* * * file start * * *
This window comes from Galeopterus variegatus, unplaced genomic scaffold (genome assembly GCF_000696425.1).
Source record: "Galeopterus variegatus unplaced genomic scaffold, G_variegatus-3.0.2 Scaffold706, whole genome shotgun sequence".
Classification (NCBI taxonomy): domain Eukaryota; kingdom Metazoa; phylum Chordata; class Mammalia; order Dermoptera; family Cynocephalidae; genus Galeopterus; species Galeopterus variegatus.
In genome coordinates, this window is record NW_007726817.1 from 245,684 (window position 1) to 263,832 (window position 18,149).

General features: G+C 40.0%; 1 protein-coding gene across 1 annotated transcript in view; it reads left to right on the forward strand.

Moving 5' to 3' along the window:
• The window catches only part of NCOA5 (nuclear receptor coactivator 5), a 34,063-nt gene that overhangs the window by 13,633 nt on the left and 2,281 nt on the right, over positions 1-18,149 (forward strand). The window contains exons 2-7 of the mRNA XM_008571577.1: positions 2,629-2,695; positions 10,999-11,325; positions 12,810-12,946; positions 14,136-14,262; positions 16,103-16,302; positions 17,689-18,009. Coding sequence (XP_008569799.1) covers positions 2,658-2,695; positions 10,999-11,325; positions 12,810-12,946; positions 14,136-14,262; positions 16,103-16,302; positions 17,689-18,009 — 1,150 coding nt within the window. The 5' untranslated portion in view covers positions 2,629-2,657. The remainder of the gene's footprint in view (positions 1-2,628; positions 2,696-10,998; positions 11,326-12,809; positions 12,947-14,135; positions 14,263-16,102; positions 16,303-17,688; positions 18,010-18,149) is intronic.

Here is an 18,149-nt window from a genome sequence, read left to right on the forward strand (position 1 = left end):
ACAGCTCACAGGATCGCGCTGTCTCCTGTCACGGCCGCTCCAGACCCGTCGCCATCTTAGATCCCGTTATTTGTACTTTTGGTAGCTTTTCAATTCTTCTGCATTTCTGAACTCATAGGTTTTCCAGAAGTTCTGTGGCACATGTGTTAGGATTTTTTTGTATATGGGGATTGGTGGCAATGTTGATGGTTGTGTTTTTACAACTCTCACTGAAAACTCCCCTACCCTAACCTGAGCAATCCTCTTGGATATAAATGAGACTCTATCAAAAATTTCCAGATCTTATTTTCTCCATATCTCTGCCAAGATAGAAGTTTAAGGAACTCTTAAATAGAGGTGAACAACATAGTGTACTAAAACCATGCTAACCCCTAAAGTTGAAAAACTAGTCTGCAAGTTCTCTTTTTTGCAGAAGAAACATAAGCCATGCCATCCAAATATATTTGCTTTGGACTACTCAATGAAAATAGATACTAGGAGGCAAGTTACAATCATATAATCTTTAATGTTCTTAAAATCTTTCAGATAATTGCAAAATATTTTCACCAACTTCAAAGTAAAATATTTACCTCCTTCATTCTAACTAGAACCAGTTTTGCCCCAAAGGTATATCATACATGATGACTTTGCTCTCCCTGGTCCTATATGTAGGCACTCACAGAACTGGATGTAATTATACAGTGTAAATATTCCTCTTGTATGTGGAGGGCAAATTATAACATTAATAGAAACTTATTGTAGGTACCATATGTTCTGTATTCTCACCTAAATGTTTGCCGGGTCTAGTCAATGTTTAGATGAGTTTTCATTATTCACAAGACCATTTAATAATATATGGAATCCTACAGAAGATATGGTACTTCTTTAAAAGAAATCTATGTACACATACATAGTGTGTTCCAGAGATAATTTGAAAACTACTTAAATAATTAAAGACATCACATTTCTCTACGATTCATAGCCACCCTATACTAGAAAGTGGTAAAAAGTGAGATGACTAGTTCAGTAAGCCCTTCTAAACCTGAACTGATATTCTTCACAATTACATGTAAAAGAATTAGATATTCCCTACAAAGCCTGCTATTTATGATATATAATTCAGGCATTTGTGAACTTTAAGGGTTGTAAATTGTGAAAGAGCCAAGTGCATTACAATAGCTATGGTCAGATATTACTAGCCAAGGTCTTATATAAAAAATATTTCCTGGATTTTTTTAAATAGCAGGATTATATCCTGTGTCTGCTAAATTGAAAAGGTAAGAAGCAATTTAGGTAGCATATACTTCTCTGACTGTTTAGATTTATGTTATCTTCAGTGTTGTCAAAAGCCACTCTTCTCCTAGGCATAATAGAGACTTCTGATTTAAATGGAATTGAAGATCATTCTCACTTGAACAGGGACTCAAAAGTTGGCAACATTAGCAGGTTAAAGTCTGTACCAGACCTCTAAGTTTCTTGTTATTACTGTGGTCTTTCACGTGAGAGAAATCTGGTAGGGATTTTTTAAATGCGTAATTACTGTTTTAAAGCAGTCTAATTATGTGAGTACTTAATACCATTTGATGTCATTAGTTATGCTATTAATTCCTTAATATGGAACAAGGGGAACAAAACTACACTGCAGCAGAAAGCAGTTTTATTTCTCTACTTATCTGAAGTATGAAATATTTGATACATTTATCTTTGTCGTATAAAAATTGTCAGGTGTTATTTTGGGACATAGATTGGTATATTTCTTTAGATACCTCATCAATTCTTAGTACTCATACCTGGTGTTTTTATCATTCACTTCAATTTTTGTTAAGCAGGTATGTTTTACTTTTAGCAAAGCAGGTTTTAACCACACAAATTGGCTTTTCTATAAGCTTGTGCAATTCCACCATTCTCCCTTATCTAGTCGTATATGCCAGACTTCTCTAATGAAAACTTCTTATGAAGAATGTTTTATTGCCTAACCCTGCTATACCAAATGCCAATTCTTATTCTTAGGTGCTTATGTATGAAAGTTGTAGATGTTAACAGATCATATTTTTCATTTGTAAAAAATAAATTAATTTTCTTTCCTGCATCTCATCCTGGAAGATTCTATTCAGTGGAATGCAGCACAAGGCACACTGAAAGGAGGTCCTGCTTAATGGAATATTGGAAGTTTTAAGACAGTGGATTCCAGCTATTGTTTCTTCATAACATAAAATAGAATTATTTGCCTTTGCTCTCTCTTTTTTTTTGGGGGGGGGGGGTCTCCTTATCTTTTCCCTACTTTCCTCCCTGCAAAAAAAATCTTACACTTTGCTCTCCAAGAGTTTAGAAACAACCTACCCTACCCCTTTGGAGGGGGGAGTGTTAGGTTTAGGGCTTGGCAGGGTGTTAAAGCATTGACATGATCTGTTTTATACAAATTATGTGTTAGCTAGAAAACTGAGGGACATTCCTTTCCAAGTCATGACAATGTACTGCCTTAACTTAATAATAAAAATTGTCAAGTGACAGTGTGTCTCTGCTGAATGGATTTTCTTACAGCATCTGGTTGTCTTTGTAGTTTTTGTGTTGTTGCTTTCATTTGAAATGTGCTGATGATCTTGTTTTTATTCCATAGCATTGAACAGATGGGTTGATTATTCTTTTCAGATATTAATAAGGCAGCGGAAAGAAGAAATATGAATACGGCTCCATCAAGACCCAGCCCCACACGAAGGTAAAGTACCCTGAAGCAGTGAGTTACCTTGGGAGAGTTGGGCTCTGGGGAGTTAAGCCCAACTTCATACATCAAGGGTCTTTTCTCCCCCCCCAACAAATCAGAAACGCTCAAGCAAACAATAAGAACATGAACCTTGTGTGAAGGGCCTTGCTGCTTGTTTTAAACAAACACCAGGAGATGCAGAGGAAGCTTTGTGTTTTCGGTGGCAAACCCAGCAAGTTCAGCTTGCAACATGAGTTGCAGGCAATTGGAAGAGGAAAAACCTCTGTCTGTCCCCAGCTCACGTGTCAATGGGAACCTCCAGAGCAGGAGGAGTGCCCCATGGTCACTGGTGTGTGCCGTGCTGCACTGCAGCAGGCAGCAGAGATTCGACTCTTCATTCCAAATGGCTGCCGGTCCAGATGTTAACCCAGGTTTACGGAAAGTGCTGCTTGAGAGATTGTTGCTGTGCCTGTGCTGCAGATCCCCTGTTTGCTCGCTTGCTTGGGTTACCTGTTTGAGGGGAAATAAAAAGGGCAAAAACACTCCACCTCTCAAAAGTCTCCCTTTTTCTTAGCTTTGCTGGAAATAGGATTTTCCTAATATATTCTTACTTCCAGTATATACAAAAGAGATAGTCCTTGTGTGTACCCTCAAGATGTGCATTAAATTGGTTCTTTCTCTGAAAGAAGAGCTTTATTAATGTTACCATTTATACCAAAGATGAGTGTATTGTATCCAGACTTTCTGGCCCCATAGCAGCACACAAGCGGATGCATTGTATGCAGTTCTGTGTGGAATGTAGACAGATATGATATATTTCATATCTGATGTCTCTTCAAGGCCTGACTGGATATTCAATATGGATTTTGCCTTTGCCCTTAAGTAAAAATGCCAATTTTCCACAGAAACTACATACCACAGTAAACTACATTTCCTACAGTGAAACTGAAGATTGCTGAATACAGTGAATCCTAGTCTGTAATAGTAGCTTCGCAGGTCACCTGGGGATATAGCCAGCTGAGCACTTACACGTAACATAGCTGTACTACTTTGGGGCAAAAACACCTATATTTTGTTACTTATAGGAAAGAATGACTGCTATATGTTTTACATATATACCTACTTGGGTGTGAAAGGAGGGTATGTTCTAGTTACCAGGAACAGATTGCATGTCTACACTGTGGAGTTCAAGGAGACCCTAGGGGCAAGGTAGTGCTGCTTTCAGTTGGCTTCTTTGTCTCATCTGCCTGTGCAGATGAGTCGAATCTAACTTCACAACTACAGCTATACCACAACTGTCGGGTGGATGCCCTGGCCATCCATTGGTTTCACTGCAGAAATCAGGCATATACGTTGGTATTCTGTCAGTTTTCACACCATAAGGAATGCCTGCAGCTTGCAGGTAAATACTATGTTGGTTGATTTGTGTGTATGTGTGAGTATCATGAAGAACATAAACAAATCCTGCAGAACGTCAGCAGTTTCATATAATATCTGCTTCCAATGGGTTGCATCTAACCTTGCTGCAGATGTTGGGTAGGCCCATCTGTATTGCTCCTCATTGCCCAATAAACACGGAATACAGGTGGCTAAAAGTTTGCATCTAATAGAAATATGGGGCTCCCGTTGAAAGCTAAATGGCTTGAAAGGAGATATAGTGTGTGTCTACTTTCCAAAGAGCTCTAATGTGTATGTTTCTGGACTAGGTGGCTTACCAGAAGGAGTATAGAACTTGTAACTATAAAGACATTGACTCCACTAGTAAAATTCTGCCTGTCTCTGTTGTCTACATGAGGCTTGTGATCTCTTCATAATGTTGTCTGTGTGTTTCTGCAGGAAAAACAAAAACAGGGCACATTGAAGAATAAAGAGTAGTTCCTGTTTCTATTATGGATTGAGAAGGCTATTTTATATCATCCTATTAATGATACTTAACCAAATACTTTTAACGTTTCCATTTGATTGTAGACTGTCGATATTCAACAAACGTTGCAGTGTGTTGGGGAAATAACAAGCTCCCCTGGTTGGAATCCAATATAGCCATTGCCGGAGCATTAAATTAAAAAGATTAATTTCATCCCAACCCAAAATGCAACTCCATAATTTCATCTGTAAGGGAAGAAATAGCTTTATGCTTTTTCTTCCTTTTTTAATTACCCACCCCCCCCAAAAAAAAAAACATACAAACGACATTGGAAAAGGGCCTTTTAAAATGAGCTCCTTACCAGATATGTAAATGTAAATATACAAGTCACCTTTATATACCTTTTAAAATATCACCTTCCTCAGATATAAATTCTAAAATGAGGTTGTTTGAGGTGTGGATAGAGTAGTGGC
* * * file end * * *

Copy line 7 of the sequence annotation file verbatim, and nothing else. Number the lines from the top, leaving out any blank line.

• The window catches only part of NCOA5 (nuclear receptor coactivator 5), a 34,063-nt gene that overhangs the window by 13,633 nt on the left and 2,281 nt on the right, over positions 1-18,149 (forward strand). The window contains exons 2-7 of the mRNA XM_008571577.1: positions 2,629-2,695; positions 10,999-11,325; positions 12,810-12,946; positions 14,136-14,262; positions 16,103-16,302; positions 17,689-18,009. Coding sequence (XP_008569799.1) covers positions 2,658-2,695; positions 10,999-11,325; positions 12,810-12,946; positions 14,136-14,262; positions 16,103-16,302; positions 17,689-18,009 — 1,150 coding nt within the window. The 5' untranslated portion in view covers positions 2,629-2,657. The remainder of the gene's footprint in view (positions 1-2,628; positions 2,696-10,998; positions 11,326-12,809; positions 12,947-14,135; positions 14,263-16,102; positions 16,303-17,688; positions 18,010-18,149) is intronic.